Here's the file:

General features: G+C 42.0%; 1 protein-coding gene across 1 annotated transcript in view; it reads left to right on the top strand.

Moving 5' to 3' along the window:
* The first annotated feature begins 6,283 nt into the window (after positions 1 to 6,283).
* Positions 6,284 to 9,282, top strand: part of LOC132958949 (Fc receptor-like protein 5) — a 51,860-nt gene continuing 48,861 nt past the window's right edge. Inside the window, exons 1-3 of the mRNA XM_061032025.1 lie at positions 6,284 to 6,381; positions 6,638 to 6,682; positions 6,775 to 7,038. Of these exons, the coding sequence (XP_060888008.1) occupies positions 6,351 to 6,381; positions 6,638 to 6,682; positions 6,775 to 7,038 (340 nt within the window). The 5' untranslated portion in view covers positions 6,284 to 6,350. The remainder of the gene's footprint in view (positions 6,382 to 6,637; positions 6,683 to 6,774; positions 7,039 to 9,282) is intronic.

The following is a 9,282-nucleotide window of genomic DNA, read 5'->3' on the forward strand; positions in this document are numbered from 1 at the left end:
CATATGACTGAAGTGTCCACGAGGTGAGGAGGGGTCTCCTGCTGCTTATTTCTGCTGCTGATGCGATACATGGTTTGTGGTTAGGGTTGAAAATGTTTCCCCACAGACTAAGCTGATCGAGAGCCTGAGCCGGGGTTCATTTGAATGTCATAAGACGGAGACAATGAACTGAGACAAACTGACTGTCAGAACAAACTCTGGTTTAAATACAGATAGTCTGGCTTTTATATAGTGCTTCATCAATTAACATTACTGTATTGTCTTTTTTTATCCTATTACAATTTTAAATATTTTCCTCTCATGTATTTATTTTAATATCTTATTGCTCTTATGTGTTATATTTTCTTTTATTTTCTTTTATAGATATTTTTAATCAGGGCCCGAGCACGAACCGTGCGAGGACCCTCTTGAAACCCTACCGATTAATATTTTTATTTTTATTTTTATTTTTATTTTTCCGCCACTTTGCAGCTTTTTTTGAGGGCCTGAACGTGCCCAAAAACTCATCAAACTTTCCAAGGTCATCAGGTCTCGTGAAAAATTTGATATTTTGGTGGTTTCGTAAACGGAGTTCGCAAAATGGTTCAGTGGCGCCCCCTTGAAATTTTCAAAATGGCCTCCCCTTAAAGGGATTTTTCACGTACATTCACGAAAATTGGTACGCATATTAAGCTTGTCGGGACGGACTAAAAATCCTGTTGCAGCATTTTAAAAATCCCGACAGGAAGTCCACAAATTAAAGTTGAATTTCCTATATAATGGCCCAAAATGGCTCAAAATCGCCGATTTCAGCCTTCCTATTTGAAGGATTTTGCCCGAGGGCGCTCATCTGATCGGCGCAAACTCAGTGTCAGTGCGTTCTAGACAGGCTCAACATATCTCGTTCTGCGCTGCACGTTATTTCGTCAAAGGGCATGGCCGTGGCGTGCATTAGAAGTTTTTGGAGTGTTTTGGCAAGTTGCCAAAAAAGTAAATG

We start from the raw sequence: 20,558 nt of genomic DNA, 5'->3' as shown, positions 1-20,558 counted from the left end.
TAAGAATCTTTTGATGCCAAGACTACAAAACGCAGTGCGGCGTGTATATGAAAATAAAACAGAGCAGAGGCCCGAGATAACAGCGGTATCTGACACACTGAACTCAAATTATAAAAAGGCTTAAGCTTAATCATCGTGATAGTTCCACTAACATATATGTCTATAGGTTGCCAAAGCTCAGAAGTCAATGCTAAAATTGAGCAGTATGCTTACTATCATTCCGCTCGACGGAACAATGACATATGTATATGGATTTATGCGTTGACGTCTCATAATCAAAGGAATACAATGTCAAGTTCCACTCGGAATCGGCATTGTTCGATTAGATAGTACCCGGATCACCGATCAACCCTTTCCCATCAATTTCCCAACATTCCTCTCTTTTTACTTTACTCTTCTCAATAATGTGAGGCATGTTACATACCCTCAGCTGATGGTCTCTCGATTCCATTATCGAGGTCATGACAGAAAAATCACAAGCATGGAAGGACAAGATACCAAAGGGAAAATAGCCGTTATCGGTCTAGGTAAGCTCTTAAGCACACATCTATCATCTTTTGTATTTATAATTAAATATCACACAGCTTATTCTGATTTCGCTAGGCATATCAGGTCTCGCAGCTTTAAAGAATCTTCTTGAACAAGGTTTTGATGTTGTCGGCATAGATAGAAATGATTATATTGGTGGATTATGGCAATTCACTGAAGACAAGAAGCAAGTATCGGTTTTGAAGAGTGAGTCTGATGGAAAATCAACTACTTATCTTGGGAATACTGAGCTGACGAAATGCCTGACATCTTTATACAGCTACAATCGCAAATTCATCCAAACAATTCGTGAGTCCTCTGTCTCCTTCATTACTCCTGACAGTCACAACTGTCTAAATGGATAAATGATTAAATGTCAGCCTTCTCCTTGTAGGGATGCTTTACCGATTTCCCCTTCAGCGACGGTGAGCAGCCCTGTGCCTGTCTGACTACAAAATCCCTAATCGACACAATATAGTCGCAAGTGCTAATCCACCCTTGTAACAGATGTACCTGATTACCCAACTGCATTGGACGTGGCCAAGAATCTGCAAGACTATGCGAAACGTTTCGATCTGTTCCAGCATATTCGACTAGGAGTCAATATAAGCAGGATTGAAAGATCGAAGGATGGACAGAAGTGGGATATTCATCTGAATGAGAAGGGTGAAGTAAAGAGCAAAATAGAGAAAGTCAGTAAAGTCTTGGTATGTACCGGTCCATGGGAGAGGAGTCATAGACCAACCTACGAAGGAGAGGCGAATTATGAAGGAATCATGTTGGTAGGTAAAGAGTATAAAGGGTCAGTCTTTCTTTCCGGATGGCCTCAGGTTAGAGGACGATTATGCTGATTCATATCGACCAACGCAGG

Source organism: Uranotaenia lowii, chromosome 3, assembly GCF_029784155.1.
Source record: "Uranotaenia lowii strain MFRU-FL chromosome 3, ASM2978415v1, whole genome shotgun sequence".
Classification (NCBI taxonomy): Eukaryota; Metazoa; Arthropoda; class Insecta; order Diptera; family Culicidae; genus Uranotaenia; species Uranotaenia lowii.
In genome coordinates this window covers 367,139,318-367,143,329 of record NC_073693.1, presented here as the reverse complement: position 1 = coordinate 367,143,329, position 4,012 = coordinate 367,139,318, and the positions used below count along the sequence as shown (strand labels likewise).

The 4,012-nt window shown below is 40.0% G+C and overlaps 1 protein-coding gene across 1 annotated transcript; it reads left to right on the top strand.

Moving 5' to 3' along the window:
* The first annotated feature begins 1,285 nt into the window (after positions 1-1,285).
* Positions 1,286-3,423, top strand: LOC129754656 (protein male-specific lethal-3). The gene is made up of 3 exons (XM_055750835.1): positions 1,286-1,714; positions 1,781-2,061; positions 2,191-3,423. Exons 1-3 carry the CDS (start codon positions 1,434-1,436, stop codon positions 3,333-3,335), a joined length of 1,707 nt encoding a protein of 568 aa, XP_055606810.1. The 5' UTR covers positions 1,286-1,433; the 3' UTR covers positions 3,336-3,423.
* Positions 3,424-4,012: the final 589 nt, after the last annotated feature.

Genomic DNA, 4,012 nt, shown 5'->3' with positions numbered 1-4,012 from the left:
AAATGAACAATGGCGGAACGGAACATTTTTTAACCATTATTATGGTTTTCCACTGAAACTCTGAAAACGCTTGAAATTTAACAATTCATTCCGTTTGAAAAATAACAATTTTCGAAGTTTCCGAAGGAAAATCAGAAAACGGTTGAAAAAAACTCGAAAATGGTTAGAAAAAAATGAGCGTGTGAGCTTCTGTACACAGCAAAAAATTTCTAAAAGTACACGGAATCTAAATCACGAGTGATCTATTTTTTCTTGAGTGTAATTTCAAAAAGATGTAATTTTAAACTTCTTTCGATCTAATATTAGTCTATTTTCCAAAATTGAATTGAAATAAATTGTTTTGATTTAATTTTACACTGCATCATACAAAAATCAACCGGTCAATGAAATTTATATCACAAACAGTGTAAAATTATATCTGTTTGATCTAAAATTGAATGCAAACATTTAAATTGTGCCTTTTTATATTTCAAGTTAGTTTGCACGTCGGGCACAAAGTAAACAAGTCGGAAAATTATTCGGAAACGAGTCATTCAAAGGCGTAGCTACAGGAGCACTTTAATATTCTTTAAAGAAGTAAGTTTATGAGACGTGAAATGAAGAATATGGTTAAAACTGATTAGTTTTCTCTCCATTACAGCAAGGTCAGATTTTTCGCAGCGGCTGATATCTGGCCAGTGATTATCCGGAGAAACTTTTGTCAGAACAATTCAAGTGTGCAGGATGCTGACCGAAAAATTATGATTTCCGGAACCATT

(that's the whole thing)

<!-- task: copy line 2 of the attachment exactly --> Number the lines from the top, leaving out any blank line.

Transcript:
Moving 5' to 3' along the window: